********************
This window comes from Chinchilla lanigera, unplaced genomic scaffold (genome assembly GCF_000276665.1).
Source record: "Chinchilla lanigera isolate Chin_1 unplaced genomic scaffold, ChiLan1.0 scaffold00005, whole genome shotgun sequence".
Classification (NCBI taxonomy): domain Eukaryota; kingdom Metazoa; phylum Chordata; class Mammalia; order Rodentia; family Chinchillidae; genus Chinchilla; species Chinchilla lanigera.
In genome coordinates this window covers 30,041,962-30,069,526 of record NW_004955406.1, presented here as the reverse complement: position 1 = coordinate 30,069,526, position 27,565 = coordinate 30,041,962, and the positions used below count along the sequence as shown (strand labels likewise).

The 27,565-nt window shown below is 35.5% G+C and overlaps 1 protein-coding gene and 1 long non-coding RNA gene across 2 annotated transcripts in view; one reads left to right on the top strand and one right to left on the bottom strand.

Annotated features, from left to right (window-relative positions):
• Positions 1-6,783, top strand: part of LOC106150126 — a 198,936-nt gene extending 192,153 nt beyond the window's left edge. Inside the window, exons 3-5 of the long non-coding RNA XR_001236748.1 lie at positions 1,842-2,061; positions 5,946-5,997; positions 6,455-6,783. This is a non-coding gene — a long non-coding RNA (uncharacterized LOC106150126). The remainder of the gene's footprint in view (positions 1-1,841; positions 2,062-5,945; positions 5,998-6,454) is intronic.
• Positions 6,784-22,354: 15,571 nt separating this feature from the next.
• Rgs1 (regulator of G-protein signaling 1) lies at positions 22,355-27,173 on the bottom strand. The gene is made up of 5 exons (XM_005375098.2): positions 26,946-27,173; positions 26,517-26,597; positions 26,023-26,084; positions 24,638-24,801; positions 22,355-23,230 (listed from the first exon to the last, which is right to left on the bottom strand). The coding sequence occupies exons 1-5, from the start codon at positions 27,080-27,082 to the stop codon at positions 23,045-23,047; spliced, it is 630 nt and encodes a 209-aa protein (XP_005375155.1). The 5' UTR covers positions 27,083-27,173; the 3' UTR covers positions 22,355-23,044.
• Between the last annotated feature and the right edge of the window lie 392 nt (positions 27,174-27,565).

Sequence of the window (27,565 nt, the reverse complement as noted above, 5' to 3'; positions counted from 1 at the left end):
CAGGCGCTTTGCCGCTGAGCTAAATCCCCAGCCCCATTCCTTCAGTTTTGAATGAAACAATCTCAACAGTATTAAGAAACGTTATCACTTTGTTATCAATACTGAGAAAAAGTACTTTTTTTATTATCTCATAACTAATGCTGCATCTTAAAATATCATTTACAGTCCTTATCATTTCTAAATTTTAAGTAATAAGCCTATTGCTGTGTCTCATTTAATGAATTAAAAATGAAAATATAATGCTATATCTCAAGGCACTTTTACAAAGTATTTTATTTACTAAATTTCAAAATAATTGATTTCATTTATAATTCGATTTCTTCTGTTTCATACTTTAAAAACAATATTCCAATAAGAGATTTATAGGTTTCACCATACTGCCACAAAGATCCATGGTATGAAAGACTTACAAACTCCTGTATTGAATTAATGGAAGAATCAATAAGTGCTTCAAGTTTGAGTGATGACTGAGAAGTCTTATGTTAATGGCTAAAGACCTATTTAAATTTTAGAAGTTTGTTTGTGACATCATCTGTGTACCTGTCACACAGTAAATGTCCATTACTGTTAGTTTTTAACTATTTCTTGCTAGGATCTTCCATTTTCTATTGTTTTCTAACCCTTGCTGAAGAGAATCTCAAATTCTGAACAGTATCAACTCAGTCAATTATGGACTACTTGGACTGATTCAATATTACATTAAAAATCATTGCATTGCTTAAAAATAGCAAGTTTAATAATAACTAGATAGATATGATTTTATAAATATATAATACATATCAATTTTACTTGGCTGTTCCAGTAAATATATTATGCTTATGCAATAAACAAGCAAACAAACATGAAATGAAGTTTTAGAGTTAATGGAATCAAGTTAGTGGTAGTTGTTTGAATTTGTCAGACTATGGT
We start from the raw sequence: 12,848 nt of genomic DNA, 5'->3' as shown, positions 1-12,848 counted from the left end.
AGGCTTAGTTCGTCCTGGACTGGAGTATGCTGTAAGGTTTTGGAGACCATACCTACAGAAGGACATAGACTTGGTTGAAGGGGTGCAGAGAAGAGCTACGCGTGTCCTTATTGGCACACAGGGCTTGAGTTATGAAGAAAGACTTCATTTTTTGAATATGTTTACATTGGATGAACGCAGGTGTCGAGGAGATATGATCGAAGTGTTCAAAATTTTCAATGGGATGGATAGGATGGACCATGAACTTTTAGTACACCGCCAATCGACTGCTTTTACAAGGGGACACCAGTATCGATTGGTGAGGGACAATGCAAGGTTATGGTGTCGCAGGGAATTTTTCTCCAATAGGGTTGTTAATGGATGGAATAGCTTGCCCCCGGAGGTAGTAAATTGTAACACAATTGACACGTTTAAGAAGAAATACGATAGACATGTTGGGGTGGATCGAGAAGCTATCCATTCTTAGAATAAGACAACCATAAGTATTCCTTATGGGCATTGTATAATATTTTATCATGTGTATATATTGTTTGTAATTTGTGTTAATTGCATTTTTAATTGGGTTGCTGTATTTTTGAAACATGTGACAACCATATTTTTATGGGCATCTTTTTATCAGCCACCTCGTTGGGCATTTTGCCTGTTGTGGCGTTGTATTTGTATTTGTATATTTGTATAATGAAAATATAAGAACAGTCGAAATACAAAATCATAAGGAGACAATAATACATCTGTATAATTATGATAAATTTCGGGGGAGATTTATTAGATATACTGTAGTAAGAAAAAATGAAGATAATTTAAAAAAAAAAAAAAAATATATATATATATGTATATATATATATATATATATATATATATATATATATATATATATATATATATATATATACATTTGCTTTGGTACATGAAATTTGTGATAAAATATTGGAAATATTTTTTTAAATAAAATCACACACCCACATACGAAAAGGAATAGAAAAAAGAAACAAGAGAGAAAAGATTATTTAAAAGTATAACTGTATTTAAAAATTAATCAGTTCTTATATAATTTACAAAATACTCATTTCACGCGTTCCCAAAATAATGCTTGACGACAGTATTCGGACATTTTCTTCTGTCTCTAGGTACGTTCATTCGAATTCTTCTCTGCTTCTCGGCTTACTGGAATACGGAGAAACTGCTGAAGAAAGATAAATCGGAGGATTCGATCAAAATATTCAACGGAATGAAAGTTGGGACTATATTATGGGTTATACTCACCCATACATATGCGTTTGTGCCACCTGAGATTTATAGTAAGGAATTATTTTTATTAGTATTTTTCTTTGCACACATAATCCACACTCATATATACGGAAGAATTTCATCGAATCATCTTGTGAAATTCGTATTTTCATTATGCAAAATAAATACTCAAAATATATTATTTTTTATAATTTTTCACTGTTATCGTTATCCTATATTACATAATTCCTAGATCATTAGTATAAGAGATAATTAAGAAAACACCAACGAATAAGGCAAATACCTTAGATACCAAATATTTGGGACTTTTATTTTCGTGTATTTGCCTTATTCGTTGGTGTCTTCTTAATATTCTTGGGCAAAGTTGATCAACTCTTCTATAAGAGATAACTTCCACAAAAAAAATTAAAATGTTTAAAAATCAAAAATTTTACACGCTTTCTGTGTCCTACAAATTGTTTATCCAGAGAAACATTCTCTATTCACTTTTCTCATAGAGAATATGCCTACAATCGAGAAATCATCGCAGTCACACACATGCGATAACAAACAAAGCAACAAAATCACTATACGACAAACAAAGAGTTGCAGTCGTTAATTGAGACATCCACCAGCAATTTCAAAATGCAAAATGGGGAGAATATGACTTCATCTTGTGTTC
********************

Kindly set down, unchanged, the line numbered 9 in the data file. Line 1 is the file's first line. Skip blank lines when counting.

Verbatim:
• Rgs1 (regulator of G-protein signaling 1) lies at positions 22,355-27,173 on the bottom strand. The gene is made up of 5 exons (XM_005375098.2): positions 26,946-27,173; positions 26,517-26,597; positions 26,023-26,084; positions 24,638-24,801; positions 22,355-23,230 (listed from the first exon to the last, which is right to left on the bottom strand). The coding sequence occupies exons 1-5, from the start codon at positions 27,080-27,082 to the stop codon at positions 23,045-23,047; spliced, it is 630 nt and encodes a 209-aa protein (XP_005375155.1). The 5' UTR covers positions 27,083-27,173; the 3' UTR covers positions 22,355-23,044.